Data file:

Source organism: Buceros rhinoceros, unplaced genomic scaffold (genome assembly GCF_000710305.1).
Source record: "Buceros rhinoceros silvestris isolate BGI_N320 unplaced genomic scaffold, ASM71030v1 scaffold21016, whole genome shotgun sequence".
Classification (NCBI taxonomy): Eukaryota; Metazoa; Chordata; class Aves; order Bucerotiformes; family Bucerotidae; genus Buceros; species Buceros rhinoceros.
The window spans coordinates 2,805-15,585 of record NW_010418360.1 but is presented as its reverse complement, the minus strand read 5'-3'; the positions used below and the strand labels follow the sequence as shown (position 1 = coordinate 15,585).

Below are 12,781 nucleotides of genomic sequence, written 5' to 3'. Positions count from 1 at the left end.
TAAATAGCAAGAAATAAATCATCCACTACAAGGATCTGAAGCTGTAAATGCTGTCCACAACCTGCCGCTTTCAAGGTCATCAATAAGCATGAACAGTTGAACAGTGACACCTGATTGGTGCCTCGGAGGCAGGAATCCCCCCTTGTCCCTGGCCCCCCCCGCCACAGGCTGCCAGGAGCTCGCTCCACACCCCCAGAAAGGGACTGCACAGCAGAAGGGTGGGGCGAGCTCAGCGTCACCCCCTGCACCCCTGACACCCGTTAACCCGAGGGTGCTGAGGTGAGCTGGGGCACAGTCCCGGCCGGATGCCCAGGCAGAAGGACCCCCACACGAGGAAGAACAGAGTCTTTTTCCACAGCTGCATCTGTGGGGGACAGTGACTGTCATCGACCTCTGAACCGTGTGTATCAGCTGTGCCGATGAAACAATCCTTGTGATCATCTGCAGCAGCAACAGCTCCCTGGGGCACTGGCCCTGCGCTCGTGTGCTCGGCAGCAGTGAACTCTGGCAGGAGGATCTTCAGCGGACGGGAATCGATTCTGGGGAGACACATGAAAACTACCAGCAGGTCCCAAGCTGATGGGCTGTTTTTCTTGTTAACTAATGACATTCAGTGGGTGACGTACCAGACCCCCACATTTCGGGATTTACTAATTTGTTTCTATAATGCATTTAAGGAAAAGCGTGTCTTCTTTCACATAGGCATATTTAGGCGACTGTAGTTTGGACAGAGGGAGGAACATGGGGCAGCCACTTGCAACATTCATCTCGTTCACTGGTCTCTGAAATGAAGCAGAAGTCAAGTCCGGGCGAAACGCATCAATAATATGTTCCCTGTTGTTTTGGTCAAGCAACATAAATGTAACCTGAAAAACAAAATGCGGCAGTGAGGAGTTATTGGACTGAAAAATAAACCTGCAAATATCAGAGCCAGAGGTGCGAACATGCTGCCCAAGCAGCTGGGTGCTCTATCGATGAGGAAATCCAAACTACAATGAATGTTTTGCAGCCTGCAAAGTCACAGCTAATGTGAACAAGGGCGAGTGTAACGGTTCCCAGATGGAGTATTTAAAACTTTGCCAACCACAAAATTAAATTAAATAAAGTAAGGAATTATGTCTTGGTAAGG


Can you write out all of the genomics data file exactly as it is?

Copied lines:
Source organism: Buceros rhinoceros, unplaced genomic scaffold (genome assembly GCF_000710305.1).
Source record: "Buceros rhinoceros silvestris isolate BGI_N320 unplaced genomic scaffold, ASM71030v1 scaffold21016, whole genome shotgun sequence".
Classification (NCBI taxonomy): Eukaryota; Metazoa; Chordata; class Aves; order Bucerotiformes; family Bucerotidae; genus Buceros; species Buceros rhinoceros.
The window spans coordinates 2,805-15,585 of record NW_010418360.1 but is presented as its reverse complement, the minus strand read 5'-3'; the positions used below and the strand labels follow the sequence as shown (position 1 = coordinate 15,585).

Below are 12,781 nucleotides of genomic sequence, written 5' to 3'. Positions count from 1 at the left end.
TAAATAGCAAGAAATAAATCATCCACTACAAGGATCTGAAGCTGTAAATGCTGTCCACAACCTGCCGCTTTCAAGGTCATCAATAAGCATGAACAGTTGAACAGTGACACCTGATTGGTGCCTCGGAGGCAGGAATCCCCCCTTGTCCCTGGCCCCCCCCGCCACAGGCTGCCAGGAGCTCGCTCCACACCCCCAGAAAGGGACTGCACAGCAGAAGGGTGGGGCGAGCTCAGCGTCACCCCCTGCACCCCTGACACCCGTTAACCCGAGGGTGCTGAGGTGAGCTGGGGCACAGTCCCGGCCGGATGCCCAGGCAGAAGGACCCCCACACGAGGAAGAACAGAGTCTTTTTCCACAGCTGCATCTGTGGGGGACAGTGACTGTCATCGACCTCTGAACCGTGTGTATCAGCTGTGCCGATGAAACAATCCTTGTGATCATCTGCAGCAGCAACAGCTCCCTGGGGCACTGGCCCTGCGCTCGTGTGCTCGGCAGCAGTGAACTCTGGCAGGAGGATCTTCAGCGGACGGGAATCGATTCTGGGGAGACACATGAAAACTACCAGCAGGTCCCAAGCTGATGGGCTGTTTTTCTTGTTAACTAATGACATTCAGTGGGTGACGTACCAGACCCCCACATTTCGGGATTTACTAATTTGTTTCTATAATGCATTTAAGGAAAAGCGTGTCTTCTTTCACATAGGCATATTTAGGCGACTGTAGTTTGGACAGAGGGAGGAACATGGGGCAGCCACTTGCAACATTCATCTCGTTCACTGGTCTCTGAAATGAAGCAGAAGTCAAGTCCGGGCGAAACGCATCAATAATATGTTCCCTGTTGTTTTGGTCAAGCAACATAAATGTAACCTGAAAAACAAAATGCGGCAGTGAGGAGTTATTGGACTGAAAAATAAACCTGCAAATATCAGAGCCAGAGGTGCGAACATGCTGCCCAAGCAGCTGGGTGCTCTATCGATGAGGAAATCCAAACTACAATGAATGTTTTGCAGCCTGCAAAGTCACAGCTAATGTGAACAAGGGCGAGTGTAACGGTTCCCAGATGGAGTATTTAAAACTTTGCCAACCACAAAATTAAATTAAATAAAGTAAGGAATTATGTCTTGGTAAGG